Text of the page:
i.e. when ant see white (empty) square in fr
ont of it. Namely this part of ant’s transition state governs ant’s
search of black

squares. In so doing, we reduce ant’s genome to symbolic string

and substantially simplify
following treatment of the problem. This is an example of such symbolic
string
:

L
,R,R,F,R,L,L,F,
#0

w
here L is LFT, R is RGT, F is FWD and #0 is
turning
point referring at the first element of the
string
. The
navigation program encoded by this
string

is optimal for classic
Santa Fe
trail.


It is remarkable, that
these string
s are really

variable length ones, but the maximum length is 32
symbolic elemen
ts. For instance, this string


R,L,L,F,#0

is shorter but equivalent to the previous one.


For further consideration it is essential that two abovementioned

examples of symbolic string
s are

good
as navigation program for our trail also, but up to 64
th

element only
. Hence we can treat these programs as
building blocks for search of more sophisticated ant’s navigation algorithms.


If we use two
-
string implementation, then it seems perspective

for following search to mark this
sequence of symbols as a transposon.
Namely we could imagine such

artificial transposon
:


The

additional string 1 1 1 1 1
0 0 0 0

The main string
R L L F #0

* * * *



----------




transposon


Generally speaking, in accordance with all what we know about transposons activity in rearrangement
of host genomes, we treat it as mutational / recombinational hot spots. Besides, one of the very special features
of transposon
s is that they are jumping hot spots. Apparently there are
many w
ays to
implement these features in
artificial transpo
so
ns. In this article

we
pay attention to that transposon features which allow us to treat it as kind
of generator and multiplicator / dis
tributor of building blocks. In such a way artificial transposon activity is
keen
example of local search in limits of global GA search. Namely, initial population of artificial transposons


10

10

disseminate and mutate short code blocks till them find the first
building block. The transposon caring and
covered this b
uilding block (for example as it is

the case of abovementioned
R,L,L,F,#0

string
)
have
go
t
selective advantage, spread

and become dominant in host population.
In the long run another tran
sposon
will
f
ind one more
,

or large
,

or better building block and will get selective advantage, etc.

Obviously the simplest way to perform such local search would be the
general scheme o random point
mutagenesis of transposon sequence coupled with the transposon horiz
ontal transmission, as mentioned in

Mutagenesis Caused by Artificial Transposons
” section.

However
, t
o

st
udy in details

populational dynamics of
artificial transposons
as sophisticated mutators we decide

to restrict

maximally

the
transposon variability. T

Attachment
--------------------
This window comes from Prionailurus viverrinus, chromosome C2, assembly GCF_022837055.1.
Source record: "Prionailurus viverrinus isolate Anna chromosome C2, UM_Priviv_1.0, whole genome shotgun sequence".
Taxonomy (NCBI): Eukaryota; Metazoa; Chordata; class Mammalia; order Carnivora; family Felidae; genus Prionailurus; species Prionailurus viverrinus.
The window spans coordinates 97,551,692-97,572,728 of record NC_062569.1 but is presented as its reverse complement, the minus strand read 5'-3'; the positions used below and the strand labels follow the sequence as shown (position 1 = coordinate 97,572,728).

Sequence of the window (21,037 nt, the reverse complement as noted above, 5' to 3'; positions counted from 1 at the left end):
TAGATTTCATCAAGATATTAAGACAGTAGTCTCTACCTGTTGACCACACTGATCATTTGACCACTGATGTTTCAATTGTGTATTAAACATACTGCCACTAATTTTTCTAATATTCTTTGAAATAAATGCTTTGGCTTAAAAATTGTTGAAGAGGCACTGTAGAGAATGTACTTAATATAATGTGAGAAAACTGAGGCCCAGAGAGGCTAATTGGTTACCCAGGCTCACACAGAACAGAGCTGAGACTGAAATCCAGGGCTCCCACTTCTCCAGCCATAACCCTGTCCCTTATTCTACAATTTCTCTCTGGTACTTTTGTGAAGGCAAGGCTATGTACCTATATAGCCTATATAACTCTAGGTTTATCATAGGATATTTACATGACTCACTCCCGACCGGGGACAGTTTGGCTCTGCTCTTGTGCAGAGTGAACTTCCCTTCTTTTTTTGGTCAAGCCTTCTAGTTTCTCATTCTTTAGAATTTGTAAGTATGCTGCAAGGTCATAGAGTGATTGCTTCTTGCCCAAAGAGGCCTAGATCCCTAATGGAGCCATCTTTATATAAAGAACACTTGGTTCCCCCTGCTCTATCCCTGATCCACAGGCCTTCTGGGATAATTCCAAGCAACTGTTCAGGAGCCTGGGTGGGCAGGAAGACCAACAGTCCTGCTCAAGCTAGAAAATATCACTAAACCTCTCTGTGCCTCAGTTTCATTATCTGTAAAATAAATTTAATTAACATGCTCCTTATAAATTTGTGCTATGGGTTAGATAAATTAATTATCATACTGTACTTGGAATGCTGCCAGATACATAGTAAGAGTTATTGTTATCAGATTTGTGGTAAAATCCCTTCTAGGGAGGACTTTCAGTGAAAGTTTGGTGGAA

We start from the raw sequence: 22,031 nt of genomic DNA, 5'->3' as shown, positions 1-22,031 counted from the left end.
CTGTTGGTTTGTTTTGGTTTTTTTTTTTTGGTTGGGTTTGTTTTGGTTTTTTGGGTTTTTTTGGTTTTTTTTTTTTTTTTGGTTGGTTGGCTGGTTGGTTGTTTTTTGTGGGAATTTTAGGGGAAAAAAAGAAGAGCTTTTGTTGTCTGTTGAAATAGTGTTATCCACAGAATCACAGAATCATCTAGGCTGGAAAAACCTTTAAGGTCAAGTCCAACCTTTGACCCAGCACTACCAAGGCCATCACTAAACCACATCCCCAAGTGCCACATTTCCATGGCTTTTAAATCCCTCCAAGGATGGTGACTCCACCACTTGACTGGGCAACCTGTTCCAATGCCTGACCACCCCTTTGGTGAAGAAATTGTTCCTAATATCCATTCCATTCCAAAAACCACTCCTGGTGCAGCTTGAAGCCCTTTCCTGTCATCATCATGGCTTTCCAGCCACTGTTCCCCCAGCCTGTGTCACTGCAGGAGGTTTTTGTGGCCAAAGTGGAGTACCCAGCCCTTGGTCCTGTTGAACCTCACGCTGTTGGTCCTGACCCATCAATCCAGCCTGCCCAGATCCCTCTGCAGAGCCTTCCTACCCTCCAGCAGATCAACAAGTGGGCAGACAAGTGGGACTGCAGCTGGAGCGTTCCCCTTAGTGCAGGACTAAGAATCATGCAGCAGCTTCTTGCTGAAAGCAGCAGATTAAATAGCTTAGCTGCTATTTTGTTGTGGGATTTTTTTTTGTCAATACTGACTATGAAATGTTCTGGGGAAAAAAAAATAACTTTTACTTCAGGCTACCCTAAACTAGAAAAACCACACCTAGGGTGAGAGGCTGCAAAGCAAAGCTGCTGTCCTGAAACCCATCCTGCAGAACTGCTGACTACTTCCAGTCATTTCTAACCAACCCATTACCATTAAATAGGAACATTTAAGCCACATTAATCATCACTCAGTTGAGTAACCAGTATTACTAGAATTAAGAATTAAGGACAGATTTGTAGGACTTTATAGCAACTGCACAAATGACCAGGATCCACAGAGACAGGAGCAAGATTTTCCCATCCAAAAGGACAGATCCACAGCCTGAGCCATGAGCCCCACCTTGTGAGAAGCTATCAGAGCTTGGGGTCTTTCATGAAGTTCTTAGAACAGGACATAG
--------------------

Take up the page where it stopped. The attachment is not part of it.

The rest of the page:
o
achieve this we use

a

definition of transposon
.
For all tests discussed in this article w
e
use this concrete
definition
.
Namely, t
ransposon

is the sequence of symbols
, having the following properties:

the

sequence should include symbol
s which number lie
in the range between minimum and maximum
values;

the
sequence

should not contain NOP elements and internal circles;

the
sequence

should be finished up with command NOP or with a reference to the initial state. The
transitions cycle will be executed until o
nly white squares remain ahead of the ant.

If the fitting
sequence

is a cycle, it will be referred to as a
mature

transposon
. But, if the fitting
sequence

finishes up with NOP, we will name it the
immature
transposon
. The exampl
es of mature and
immature t
ransposon
s are given on Fig. 2
.

The
usage of such sort of transposon definition drastically restricts transposon’s search space and
essentially facilitates

monitoring of transposon population dynamics.

By usage of the definition we exploit very
small part

of transposon sequences manifold, but this small part contains solutions we looking for.

Apparently
this restriction is one of some (or many) others.
We tested it and found appropriate for our purposes. What’s
more, the usage of the tran
sposon definition
makes unnecessary

to mark the transposon section
s, because
transposon have definition.


MGE
-

operators

MGE
-

operators scan the predetermined quota of chromosomes in population. Successively decoding
chromosome record, this operator is seeking for

seque
nces, which are identified as
transposon

(mature or
immature).

Two
-
place MGE
-
operator provides the transmission of the
transposon

from an ant to another one, thus
realizing the reproduction procedure of this
transposon

in gene pool of the host (ant) popul
ation. This procedure
performs the following operations.

First, a pair of ants is chosen at random. Then, the chromosome of any of them is scanned in search of
the
transposon
. If the
transposon

is found, it is replicated in the partner chromosome, irrespec
tively of initial
record character in that chromosome. The chromosome scanning starts from the zero line (state#0) and goes on
as far as the first
transposon

is met. If no
transposon

is met, scanning finishes up only when the chromosome
record ends. So, sc
anning ceases irrespectively of the remaining chromosome un
-
scanned part content.

One
-
place MGE
-
operator is a sort of point mutation, realized under particular conditions

(Cf. the
previous section)
. This is what we call an
intelligent mutator
. In detail,
the operator acts in such a way. If it finds
a
sequence

in the predetermined length range, and the action NOP completes this
sequence
, then this instruction